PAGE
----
When someone passes away, it is necessary to distribute the assets of their estate in accordance with the terms of that person’s Will, or according to the laws of intestacy if they did not have a Will in place. The process can seem complex and can become a significant administrative burden but our specialist team at Stuart & Stuart will use their considerable experience and expertise to guide you through the administration and legal complexities
In Scotland, it is the role of the Executors to wind up the estate, which involves applying to the Sheriff Court to obtain Confirmation to the deceased person's estate, submitting an Inheritance Tax return, ingathering all of the deceased’s assets and distributing them. The process of appointing an Executor and distributing the estate will vary depending on whether a Will was in place.
This can be a complex process, which requires liaising with banks, insurers, estate agents and others. The key steps in the executry process are outlined below. While this can be a very daunting process for a family during a challenging time, our solicitors can deal with the day to day burden of administering an estate, ensuring that the process is as streamlined as possible.
Appointing an Executor
Generally speaking, there are two types of estates; testate, where a Will had been put in place, and intestate, where there is no Will. If there is a Will in place, it will usually name one or more Executors who will be responsible for distributing the estate. These individuals are known as Executors Nominate.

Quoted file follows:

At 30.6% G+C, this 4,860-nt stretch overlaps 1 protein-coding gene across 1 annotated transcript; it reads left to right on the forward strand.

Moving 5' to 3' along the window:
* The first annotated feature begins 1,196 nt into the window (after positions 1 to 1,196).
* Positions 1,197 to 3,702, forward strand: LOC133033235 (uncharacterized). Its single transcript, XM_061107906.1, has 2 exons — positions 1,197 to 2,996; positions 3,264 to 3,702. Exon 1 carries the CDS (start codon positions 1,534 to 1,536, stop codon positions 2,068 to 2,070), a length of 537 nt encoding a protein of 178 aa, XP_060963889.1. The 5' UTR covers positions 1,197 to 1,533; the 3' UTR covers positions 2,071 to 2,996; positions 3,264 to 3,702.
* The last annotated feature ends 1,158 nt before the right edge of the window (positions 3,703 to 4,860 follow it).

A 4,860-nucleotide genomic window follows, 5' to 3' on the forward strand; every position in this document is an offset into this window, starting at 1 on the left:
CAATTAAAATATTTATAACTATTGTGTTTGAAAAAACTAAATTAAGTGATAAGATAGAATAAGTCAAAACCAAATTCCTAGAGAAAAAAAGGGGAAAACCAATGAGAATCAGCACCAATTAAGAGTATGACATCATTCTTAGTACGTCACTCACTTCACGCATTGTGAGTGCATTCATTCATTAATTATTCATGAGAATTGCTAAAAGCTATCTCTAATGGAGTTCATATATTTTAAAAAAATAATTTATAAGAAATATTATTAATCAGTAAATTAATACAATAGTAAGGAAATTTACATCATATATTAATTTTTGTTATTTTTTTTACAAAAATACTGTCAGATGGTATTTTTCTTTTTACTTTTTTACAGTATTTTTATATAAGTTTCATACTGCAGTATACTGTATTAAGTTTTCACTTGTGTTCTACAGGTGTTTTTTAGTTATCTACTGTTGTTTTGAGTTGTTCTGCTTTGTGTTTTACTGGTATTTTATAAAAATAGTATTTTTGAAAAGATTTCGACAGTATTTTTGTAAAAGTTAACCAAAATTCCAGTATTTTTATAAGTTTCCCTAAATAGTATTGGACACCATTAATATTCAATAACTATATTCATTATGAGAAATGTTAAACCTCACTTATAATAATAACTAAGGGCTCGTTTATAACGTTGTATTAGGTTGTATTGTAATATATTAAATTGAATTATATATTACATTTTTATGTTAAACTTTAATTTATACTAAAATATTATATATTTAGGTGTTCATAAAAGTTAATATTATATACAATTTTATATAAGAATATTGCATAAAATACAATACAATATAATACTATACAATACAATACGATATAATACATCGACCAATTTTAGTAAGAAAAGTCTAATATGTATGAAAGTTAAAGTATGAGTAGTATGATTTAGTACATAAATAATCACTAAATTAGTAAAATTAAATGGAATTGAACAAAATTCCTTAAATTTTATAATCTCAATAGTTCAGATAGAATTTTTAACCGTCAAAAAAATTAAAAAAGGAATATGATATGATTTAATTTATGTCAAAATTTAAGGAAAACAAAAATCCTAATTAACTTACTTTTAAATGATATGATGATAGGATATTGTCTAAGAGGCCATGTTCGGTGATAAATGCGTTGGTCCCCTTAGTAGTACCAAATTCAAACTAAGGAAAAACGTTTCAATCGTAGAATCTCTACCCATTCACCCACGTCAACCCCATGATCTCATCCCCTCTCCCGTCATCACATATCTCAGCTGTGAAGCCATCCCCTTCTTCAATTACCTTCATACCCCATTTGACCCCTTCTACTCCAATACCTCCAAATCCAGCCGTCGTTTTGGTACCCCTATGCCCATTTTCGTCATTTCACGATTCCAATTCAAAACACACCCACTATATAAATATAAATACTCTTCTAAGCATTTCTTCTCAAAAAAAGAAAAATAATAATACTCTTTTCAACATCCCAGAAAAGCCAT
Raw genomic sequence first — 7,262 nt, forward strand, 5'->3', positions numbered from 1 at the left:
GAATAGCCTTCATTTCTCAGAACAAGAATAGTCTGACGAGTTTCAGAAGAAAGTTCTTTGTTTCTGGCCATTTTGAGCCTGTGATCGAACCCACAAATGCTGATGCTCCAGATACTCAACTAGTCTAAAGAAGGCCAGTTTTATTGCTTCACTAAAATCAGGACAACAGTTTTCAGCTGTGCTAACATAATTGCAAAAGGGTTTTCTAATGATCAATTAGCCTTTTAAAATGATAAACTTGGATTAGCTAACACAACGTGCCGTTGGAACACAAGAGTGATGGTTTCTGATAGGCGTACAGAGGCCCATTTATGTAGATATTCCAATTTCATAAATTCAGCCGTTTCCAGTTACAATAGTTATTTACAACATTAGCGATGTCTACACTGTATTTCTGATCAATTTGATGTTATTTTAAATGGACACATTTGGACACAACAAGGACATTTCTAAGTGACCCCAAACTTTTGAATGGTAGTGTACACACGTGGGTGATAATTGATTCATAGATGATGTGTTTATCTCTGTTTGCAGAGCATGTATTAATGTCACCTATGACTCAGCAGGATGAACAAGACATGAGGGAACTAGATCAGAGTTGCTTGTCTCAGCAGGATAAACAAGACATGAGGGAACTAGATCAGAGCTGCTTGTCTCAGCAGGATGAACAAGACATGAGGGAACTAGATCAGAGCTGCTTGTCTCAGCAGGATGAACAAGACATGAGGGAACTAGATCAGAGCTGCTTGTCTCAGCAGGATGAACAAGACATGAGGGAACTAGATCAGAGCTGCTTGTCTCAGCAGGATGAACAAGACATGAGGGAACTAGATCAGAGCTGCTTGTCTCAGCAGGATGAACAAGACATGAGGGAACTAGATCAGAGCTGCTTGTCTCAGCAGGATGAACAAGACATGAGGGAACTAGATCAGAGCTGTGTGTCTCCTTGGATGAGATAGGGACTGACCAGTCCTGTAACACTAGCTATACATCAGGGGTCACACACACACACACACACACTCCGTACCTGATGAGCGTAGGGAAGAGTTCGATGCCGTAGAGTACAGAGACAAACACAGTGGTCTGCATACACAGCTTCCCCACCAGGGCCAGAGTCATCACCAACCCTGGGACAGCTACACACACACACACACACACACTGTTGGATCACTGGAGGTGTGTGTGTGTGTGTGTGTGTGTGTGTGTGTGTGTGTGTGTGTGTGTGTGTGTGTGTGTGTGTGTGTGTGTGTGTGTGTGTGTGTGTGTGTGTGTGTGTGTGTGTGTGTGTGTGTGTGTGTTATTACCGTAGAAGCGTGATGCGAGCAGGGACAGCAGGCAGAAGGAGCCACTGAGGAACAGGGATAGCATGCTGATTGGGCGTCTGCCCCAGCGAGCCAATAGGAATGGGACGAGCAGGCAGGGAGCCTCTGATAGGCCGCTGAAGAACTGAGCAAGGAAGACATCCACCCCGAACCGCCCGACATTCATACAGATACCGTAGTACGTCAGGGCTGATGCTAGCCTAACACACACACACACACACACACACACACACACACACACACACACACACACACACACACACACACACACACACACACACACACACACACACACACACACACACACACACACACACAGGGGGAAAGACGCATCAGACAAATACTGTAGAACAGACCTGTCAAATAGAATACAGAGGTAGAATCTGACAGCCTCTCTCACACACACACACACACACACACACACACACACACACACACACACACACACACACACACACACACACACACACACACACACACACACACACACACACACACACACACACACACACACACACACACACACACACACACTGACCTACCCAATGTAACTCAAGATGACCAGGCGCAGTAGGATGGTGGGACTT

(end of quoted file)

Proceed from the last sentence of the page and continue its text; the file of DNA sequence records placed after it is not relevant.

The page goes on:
If you are dealing with an intestate estate, the Sheriff Court will appoint an Executor Dative following an application from the most appropriate person. We can advise you as to whether you can and should be appointed as an Executor Dative where the deceased person did not leave a Will and can deal with the application to the Court for the Executor Dative appointment.
Applying for Confirmation
Before the Executor can distribute the estate, it is necessary to obtain Confirmation (a process similar to “Probate” in England & Wales). This essentially means that you have to prepare an inventory of all of the deceased’s property and then apply to the Sheriff Court for authority as the executor to deal with the estate. You will then receive a document – known as the “Confirmation” which can be provided to banks, building societies, insurers and others to prove that you as the Executor have the right to deal with the estate.
Ingathering and Distributing the Estate
Once the Executors have received Confirmation, they can proceed to ingather the estate. This will involve writing to those holding the assets – such as banks – to ask for release of the funds held to the Executor or to instruct the transfer of the assets to the beneficiaries.
If there is a Will in place, it will set out how the estate is to be distributed, subject to certain legal rules. For example, regardless of whether there is a Will, a surviving spouse and children are entitled to claim “Legal Rights” which essentially amount to a percentage share of the moveable estate. The moveable estate can be made up of, for example, money, shares, cars and personal possessions. This is different to the heritable estate, which relates to property and land.